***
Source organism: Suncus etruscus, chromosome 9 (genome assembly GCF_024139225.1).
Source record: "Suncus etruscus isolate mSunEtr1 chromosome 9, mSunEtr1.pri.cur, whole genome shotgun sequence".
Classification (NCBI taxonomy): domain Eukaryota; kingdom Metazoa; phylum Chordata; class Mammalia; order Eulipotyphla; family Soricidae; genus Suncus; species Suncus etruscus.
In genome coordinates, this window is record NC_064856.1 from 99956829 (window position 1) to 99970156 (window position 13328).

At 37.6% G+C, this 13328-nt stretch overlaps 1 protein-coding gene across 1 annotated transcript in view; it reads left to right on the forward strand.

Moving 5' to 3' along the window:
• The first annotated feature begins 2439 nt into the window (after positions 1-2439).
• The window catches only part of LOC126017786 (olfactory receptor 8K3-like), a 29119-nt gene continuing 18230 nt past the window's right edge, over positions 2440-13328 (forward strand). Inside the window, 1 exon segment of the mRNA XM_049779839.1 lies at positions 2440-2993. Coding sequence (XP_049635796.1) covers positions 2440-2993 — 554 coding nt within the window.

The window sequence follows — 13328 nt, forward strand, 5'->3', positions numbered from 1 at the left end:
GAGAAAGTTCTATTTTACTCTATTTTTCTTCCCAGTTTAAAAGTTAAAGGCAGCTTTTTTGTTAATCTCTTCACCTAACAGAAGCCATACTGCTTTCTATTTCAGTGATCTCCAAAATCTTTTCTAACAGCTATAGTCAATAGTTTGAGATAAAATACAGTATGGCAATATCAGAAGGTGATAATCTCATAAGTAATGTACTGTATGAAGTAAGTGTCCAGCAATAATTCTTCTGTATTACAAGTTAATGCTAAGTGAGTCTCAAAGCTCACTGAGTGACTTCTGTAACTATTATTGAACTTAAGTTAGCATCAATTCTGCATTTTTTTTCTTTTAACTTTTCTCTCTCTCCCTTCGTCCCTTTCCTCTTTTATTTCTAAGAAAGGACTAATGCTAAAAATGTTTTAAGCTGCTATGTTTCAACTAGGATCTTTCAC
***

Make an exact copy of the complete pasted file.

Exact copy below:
Source organism: Suncus etruscus, chromosome 9 (genome assembly GCF_024139225.1).
Source record: "Suncus etruscus isolate mSunEtr1 chromosome 9, mSunEtr1.pri.cur, whole genome shotgun sequence".
Classification (NCBI taxonomy): domain Eukaryota; kingdom Metazoa; phylum Chordata; class Mammalia; order Eulipotyphla; family Soricidae; genus Suncus; species Suncus etruscus.
In genome coordinates, this window is record NC_064856.1 from 99956829 (window position 1) to 99970156 (window position 13328).

At 37.6% G+C, this 13328-nt stretch overlaps 1 protein-coding gene across 1 annotated transcript in view; it reads left to right on the forward strand.

Moving 5' to 3' along the window:
• The first annotated feature begins 2439 nt into the window (after positions 1-2439).
• The window catches only part of LOC126017786 (olfactory receptor 8K3-like), a 29119-nt gene continuing 18230 nt past the window's right edge, over positions 2440-13328 (forward strand). Inside the window, 1 exon segment of the mRNA XM_049779839.1 lies at positions 2440-2993. Coding sequence (XP_049635796.1) covers positions 2440-2993 — 554 coding nt within the window.

The window sequence follows — 13328 nt, forward strand, 5'->3', positions numbered from 1 at the left end:
GAGAAAGTTCTATTTTACTCTATTTTTCTTCCCAGTTTAAAAGTTAAAGGCAGCTTTTTTGTTAATCTCTTCACCTAACAGAAGCCATACTGCTTTCTATTTCAGTGATCTCCAAAATCTTTTCTAACAGCTATAGTCAATAGTTTGAGATAAAATACAGTATGGCAATATCAGAAGGTGATAATCTCATAAGTAATGTACTGTATGAAGTAAGTGTCCAGCAATAATTCTTCTGTATTACAAGTTAATGCTAAGTGAGTCTCAAAGCTCACTGAGTGACTTCTGTAACTATTATTGAACTTAAGTTAGCATCAATTCTGCATTTTTTTTCTTTTAACTTTTCTCTCTCTCCCTTCGTCCCTTTCCTCTTTTATTTCTAAGAAAGGACTAATGCTAAAAATGTTTTAAGCTGCTATGTTTCAACTAGGATCTTTCAC